Honestly, just about any well-written nonfiction book in Spanish can be used to teach general informational writing! Look at the books you already have in your classroom and choose a variety to use with your students: books with different text features, organized in different ways, about different topics, etc.

Opinion Writing Mentor Texts in Spanish

¡Pato! ¡Conejo! (Amy Krouse Rosenthal) – this is a simple book that’s great for teaching kindergarten or 1st grade students how to give reasons for their opinions using words and pictures

La paloma necesita un baño (Mo Willems) – a great picture book that shows a character giving multiple reasons for his opinion

Huevos verdes con jamón (Dr. Seuss) – can be used to teach persuasive writing strategies

Clic, clac, muu: Vacas escritoras (Doreen Cronin) – great for teaching kids to include reasons in their opinion writing; can also be used to teach letter writing

Los gatos vs. los perros (Elizabeth Carney) – great for teaching comparison in opinion pieces

Oye, hormiguita (Phillip Hoose) – great for teaching kids to include reasons in their opinion writing; this one is a bit longer, so use it with 2nd grade and up or just use parts of it with younger students

Writing Lessons in Spanish

Have you been translating your writing curriculum into Spanish? I did that for several years, so I know how time-consuming that is!

If you’re looking to save time and have your student materials in SPANISH, check out my Spanish writing workshop resources below. Let me know if you have any questions!

Happy teaching!


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Paola Forigua
6 years ago

Oh my God, Alison! You’re awesome. Thank you so much for your hard work and for always thinking of ways to help fellow teachers. Your work is excellent and you are a great person.

Ada Perez
6 years ago

Muchas gracias Alison. Me ha hecho una falta grandisima el tener una lista como esta.

Sandra Soliz
6 years ago

Thank you so much Alison, this list is very useful.

6 years ago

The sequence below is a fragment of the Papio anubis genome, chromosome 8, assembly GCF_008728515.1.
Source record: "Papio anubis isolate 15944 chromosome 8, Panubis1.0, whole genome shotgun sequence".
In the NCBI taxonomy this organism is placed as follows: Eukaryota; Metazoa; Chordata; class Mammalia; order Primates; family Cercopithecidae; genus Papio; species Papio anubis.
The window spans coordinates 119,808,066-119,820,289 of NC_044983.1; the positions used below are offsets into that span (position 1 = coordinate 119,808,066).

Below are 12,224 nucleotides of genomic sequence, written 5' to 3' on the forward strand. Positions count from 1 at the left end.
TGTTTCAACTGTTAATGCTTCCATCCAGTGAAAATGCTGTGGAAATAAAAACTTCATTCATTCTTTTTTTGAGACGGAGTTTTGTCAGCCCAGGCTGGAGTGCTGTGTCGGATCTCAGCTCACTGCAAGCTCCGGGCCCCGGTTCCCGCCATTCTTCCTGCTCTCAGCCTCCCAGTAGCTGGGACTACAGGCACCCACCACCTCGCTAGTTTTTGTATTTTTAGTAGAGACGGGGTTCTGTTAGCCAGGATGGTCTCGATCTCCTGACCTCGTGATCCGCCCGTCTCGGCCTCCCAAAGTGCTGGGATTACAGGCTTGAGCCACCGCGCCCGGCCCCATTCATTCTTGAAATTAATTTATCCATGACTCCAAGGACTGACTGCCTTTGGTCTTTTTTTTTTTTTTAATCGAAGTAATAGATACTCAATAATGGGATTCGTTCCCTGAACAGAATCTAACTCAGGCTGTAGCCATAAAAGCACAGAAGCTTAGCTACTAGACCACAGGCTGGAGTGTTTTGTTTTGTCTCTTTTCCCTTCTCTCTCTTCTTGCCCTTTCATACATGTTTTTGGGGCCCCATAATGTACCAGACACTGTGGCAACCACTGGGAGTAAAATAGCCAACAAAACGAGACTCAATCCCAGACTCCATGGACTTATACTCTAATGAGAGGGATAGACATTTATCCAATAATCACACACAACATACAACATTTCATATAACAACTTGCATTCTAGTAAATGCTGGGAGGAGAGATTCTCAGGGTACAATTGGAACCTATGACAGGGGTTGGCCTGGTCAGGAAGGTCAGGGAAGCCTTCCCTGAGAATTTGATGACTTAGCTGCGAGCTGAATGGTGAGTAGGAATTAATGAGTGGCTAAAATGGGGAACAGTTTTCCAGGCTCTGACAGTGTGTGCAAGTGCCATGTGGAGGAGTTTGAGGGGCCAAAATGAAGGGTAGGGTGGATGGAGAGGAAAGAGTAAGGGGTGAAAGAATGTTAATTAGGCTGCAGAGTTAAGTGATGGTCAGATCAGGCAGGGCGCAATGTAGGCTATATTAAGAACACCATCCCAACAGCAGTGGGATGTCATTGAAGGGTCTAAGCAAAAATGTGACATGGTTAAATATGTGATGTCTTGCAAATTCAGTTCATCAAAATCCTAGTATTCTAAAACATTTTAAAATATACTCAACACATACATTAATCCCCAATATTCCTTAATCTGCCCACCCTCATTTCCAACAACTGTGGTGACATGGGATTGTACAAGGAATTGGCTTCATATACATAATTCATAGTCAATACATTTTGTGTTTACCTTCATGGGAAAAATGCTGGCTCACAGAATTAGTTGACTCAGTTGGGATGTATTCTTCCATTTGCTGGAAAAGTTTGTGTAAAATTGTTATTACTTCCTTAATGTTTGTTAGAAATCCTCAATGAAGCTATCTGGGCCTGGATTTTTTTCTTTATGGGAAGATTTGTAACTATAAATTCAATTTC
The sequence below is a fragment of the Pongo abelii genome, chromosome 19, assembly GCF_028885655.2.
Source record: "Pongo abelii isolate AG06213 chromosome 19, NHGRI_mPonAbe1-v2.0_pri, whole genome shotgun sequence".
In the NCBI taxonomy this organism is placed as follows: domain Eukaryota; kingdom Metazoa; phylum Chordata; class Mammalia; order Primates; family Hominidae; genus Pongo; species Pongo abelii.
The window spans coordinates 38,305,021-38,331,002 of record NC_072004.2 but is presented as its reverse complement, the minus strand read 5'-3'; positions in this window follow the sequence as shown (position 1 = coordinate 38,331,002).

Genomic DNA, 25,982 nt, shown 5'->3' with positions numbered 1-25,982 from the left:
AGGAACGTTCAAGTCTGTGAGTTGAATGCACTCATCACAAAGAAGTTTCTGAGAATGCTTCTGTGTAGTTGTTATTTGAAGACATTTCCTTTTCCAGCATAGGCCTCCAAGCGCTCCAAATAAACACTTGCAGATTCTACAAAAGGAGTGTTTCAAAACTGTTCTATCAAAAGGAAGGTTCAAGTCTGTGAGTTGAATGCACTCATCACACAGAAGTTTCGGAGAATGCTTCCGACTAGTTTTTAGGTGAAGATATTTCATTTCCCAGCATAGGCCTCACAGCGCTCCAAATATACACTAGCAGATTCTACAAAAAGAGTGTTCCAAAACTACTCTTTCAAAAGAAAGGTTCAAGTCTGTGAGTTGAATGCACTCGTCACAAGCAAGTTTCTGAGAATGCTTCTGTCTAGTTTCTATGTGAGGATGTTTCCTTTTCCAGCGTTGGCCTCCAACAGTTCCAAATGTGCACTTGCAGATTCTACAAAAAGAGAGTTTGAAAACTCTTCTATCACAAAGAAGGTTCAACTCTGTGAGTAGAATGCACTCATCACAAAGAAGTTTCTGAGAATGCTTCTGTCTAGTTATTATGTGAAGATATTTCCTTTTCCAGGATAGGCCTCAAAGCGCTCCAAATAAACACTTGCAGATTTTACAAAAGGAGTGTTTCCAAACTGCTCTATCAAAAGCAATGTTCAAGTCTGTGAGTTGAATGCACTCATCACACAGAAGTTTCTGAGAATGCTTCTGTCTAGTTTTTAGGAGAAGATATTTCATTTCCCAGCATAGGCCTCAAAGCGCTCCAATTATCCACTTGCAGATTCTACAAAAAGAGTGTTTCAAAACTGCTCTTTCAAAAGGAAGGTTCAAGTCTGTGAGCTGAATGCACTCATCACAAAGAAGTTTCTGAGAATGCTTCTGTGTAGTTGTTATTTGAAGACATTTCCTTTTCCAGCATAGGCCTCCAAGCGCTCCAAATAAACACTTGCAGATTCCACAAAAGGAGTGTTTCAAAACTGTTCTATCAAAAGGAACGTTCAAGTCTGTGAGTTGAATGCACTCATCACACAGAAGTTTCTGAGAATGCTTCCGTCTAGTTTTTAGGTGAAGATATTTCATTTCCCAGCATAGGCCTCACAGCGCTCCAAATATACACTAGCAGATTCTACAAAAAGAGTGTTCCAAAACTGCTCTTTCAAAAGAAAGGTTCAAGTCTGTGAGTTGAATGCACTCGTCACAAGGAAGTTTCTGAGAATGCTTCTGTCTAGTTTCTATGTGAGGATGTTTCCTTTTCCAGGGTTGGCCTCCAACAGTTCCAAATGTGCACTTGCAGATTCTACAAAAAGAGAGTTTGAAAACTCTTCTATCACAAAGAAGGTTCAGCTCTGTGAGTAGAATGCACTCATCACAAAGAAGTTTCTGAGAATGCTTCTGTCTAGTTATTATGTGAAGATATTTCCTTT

Amazing! Your work is really helping me in my new dual language kindergarten class this year. Thank you so much!

6 years ago

¡Muchísimas gracias Alison! A 5th grade teacher at work told me about you about 2 weeks ago and I’m beyond grateful! You are amazing! Thank you for your hard work and for SHARING it and sharing your knowledge as well.
Warm regards,

4 years ago

Thank you SO much Alison! I’ve been using your resources for teaching English for a few years and they’re amazing. I just got told I’m teaching both the English and the Spanish for dual language and I kind of panicked needing to find all of the perfect mentor texts. Thank you so much for putting this together and continuing to make my life easier no matter which teaching role I get put into.

3 years ago

Thank you for doing this in Spanish! It’s always hard to find lists such as these for mentor texts.

Reply to  Dora

You’re so welcome, Dora! I hope that you are able to use these texts with your students! 🙂

Wendy Hernandez
1 year ago

Thank you for the Spanish resources, they are really helpful. You have made my teaching a lot easier. I am currently transition from lower to higher grades, and I would like to know if you have any recommendations regarding 3-5th grade blogs especially for Spanish or Dual curriculum. Thank you in advance.


Hi Wendy! I’ve been asked this question before, and unfortunately… I haven’t come across anything to recommend at this point! Best of luck to you!


I’m Alison, a literacy specialist. I love getting kids excited about reading and writing – and sharing teaching ideas with other teachers!